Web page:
Being a woman hasn’t set me back in my writing because I write for women. Being an Australian makes the publishing journey a little harder. I had always wanted to be published in the US because I read romances published in the US. For this reason, I joined the US RWA. In those days, the RWA Australian group mainly catered for what is now called Harlequin. I tried with Harlequin a couple of times, and each time an editor wanted me to make changes in my stories. I wasn’t willing to do the changes they requested and so I continued submitting to US publishers. I had an US agent back then but I always wrote Australian stories because I saw a spot needing to be filled overseas.
I won or placed in 15 romance writer’s competitions in 2013. This put my various stories on US editors desks. One of these editors thought I should change Starling (the first Australian historical I eventually sold) to a Regency romance. I did that, because this was after almost 20 years of trying and failing to be published. After intensive historical research and the rewrite, I sent it off to her and never had an answer. Back I went to my Aussie settings. Within a year I had landed a contract from Random House for two contemporaries and a few months after that a contract for my historical novels from Kensington Books, USA. Persistence eventually pays off.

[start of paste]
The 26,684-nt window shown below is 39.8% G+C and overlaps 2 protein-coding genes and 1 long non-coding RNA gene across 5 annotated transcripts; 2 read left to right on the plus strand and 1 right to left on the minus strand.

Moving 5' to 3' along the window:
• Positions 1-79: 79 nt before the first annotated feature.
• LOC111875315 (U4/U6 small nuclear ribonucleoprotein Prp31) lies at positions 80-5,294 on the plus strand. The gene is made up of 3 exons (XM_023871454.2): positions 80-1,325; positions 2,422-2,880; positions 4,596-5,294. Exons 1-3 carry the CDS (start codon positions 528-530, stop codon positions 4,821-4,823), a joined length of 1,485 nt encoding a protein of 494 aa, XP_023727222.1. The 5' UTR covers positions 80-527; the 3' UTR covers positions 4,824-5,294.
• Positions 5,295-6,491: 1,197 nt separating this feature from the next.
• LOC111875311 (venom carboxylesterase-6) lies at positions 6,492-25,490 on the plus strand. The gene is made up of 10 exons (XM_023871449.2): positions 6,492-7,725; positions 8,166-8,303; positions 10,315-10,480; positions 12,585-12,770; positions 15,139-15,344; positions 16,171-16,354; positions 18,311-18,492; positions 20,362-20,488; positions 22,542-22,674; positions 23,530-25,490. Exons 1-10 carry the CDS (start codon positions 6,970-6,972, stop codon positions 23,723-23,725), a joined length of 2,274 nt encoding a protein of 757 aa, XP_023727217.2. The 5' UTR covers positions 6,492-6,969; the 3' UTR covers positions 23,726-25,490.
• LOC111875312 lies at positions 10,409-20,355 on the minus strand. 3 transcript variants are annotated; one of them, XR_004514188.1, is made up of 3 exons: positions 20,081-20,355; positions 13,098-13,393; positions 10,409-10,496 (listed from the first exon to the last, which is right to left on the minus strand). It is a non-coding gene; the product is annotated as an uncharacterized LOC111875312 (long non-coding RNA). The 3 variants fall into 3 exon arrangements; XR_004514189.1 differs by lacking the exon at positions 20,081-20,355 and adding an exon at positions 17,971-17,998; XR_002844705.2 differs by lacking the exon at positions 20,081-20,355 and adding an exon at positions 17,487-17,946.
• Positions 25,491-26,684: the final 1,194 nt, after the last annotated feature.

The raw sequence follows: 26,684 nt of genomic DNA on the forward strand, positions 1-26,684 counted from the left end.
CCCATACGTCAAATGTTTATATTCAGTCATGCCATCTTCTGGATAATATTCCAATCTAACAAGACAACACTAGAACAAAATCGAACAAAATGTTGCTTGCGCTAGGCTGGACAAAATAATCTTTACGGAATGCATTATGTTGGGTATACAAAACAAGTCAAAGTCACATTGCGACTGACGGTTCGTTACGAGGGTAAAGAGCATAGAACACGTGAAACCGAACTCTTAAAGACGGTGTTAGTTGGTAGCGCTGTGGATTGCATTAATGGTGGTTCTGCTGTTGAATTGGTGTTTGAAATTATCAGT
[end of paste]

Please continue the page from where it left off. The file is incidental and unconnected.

What authors and types of books do you love the most?
I love long, detailed, beautifully written stories. My favourite author is Dorothy Dunnett and I own her two series of historical adventures. Like the rest of us Dunnetters, I reread these stories constantly. I have other favourite authors and some are historical romance writers and some are simply writers of historical fiction, like Larry McMurtie Lonesome Dove and Arianna Franklin’s Mistress of the Art of Death series.
What is your favourite childhood book? Did reading as a child have any bearing on your decision to become a writer?